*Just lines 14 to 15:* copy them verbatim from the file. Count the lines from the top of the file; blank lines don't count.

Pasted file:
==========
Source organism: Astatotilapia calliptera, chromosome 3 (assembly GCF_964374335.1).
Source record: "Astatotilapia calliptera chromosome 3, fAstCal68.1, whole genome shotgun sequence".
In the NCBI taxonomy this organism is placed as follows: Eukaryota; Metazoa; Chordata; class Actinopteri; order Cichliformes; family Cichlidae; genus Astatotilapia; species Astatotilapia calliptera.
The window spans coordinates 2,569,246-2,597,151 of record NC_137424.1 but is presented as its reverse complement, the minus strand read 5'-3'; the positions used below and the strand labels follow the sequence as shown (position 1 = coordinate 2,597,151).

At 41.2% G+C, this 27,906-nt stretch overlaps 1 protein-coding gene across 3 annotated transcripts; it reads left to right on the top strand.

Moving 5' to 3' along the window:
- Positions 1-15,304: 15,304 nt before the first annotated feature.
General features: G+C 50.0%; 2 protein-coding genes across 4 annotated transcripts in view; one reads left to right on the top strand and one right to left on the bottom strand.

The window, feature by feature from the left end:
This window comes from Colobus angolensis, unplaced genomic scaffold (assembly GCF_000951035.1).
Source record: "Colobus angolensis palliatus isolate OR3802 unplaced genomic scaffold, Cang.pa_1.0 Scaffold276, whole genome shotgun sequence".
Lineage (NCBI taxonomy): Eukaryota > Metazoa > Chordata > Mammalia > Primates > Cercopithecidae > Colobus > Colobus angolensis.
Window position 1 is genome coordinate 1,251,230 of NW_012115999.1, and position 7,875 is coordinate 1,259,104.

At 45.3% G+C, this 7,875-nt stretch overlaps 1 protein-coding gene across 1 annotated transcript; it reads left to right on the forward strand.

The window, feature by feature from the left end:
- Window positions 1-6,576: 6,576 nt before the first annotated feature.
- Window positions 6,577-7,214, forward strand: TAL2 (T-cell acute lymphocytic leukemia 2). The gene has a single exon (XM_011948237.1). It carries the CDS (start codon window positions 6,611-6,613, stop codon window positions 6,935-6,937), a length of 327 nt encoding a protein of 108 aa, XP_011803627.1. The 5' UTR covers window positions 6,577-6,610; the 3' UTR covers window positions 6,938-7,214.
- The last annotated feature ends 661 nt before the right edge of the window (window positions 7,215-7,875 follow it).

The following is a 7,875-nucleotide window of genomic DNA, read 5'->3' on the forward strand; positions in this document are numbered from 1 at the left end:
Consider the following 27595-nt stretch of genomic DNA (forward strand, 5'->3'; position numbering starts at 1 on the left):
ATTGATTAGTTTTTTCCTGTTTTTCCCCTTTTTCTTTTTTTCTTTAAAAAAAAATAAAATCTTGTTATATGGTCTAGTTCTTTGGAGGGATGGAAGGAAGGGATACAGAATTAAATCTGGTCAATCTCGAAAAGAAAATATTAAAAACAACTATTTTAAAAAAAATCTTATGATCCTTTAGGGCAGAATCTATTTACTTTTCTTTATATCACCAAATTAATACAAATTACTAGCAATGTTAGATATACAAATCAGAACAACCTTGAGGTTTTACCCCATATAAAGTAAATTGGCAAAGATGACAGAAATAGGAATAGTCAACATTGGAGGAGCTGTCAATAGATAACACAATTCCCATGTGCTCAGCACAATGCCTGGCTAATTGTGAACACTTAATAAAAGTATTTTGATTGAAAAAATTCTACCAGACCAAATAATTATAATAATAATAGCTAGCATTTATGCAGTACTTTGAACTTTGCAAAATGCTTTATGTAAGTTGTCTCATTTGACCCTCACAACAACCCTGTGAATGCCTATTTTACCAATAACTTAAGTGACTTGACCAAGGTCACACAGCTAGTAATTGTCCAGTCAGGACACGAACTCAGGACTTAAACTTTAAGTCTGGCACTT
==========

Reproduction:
At 45.3% G+C, this 7,875-nt stretch overlaps 1 protein-coding gene across 1 annotated transcript; it reads left to right on the forward strand.

The window, feature by feature from the left end: